Understanding the Sociocultural and Traditional Context of Female Circumcision and the Impact of the Human Rights Discourse

  • Corinne Packer
Part of the Comparative Feminist Studies book series (CFS)


In recent years, international human rights and health advocates have drawn much attention to female circumcision as a harmful traditional practice. Various approaches have been adopted at the grassroots, national, and international levels to bring an end to this practice. Among these has been a discourse of human rights relating in particular to health and gender. For the purposes of this chapter, it is not necessary to define or describe the various forms of female circumcision (hereafter referred to in its abbreviated form as “FC”) or to detail the violations of international human rights standards which the practice constitutes as these have been well-established and documented.1 The aim of this chapter is to examine the reasons why the human rights discourse has come into use, and the lessons learned regarding its context, consequences, and effectiveness. However, it is submitted that, in order to truly understand how the discourse can or cannot bring about change in this practice, it is first necessary to consider the notion of tradition as it applies to the practice and to establish the particular sociocultural context within which it is performed. As such, the adoption, maintenance, and modification of traditions and sociocultural norms in general are considered from a psychosocial perspective.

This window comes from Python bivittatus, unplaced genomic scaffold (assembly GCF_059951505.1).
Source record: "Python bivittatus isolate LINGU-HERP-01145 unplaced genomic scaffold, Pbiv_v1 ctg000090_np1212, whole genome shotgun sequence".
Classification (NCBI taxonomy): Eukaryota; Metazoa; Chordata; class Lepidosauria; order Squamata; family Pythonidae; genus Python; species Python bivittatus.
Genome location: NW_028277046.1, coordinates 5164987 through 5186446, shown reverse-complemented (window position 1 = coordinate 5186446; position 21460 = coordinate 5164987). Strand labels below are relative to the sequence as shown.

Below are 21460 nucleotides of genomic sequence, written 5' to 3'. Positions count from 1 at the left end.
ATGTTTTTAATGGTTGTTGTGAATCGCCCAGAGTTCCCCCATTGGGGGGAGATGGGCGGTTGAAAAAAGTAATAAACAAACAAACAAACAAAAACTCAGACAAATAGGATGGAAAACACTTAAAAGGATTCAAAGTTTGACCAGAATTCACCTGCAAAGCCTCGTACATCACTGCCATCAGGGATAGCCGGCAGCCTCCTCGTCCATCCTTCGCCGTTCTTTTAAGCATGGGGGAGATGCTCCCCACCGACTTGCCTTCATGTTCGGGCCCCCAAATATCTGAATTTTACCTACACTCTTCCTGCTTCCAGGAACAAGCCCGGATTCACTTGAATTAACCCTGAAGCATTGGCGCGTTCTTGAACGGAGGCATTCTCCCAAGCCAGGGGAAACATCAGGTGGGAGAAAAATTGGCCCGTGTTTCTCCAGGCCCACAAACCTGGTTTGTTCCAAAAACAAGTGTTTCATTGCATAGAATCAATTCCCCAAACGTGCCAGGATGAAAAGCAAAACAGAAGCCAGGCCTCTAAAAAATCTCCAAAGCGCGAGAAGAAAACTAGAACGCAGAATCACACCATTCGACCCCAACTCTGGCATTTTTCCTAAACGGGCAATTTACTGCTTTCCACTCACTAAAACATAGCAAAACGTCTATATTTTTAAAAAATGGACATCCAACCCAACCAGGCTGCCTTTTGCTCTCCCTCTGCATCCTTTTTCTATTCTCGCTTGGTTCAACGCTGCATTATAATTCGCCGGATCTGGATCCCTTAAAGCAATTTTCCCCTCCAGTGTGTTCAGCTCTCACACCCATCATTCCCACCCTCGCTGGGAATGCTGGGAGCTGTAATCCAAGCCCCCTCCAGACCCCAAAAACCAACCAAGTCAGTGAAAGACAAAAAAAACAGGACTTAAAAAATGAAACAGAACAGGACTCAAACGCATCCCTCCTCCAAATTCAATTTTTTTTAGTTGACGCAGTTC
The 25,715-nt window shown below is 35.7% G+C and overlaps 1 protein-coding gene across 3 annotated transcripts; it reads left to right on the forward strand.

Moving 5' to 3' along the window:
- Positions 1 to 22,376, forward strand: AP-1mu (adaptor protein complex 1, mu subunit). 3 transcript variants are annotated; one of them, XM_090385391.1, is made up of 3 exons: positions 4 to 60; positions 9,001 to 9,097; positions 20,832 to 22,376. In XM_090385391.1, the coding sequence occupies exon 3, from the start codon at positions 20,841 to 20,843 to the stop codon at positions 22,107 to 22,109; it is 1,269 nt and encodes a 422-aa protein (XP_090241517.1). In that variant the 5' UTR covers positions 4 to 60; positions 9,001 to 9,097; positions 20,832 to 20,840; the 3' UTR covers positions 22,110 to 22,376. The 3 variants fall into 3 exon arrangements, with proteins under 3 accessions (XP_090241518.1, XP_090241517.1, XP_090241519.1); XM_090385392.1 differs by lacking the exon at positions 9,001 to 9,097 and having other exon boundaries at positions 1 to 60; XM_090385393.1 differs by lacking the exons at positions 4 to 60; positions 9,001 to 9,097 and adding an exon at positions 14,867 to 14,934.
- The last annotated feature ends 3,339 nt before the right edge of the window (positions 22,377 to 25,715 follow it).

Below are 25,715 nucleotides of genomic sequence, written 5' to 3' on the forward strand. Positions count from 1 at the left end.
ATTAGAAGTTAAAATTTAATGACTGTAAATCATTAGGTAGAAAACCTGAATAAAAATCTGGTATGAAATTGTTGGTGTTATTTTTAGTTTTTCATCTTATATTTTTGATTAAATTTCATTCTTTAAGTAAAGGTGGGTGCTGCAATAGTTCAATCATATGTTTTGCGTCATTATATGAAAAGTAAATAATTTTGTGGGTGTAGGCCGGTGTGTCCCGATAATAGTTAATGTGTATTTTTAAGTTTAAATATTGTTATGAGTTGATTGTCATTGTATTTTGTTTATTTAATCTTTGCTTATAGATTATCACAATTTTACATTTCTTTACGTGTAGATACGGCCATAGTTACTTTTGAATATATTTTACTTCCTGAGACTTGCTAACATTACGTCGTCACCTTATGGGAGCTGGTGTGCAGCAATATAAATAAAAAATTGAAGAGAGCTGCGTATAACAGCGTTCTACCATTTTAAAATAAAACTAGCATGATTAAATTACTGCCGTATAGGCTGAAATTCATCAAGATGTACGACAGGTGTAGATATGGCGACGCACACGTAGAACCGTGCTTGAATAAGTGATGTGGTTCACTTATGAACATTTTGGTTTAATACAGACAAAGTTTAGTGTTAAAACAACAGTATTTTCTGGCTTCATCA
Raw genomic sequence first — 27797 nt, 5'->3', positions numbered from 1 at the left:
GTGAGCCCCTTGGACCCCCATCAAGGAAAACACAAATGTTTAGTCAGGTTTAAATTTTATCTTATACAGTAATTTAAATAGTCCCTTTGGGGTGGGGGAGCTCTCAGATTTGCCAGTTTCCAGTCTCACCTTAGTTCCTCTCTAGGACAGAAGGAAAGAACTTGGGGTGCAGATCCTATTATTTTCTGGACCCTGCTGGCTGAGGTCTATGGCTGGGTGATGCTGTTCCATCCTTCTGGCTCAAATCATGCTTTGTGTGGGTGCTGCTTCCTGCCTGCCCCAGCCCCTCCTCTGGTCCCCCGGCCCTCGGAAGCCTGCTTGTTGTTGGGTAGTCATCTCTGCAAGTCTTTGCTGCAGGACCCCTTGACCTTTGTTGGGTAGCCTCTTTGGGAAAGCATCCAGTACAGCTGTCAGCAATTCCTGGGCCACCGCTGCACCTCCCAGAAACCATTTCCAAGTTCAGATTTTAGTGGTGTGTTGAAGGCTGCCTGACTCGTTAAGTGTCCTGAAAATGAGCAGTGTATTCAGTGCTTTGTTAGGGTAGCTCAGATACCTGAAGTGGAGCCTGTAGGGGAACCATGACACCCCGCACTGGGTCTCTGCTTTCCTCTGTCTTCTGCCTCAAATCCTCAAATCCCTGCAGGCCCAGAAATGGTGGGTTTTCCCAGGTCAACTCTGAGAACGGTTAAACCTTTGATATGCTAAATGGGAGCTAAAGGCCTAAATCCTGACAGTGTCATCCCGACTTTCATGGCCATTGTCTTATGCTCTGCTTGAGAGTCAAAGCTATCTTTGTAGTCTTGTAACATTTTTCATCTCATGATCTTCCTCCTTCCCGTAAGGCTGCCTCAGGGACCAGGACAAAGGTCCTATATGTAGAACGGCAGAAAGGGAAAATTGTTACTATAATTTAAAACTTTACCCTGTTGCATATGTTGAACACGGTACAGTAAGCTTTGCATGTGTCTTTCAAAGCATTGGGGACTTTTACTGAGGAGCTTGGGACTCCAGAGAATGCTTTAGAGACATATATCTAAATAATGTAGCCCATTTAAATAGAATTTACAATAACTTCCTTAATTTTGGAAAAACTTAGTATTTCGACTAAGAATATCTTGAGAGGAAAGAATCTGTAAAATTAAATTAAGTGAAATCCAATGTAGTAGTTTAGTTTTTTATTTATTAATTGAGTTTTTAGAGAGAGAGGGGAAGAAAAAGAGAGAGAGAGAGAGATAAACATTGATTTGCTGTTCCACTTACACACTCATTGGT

Traditional Practice Female Genital Mutilation African Woman Female Circumcision Special Rapporteur 
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Copyright information

© Obioma Nnaemeka and Joy Ngozi Ezeilo 2005

Authors and Affiliations

  • Corinne Packer

There are no affiliations available

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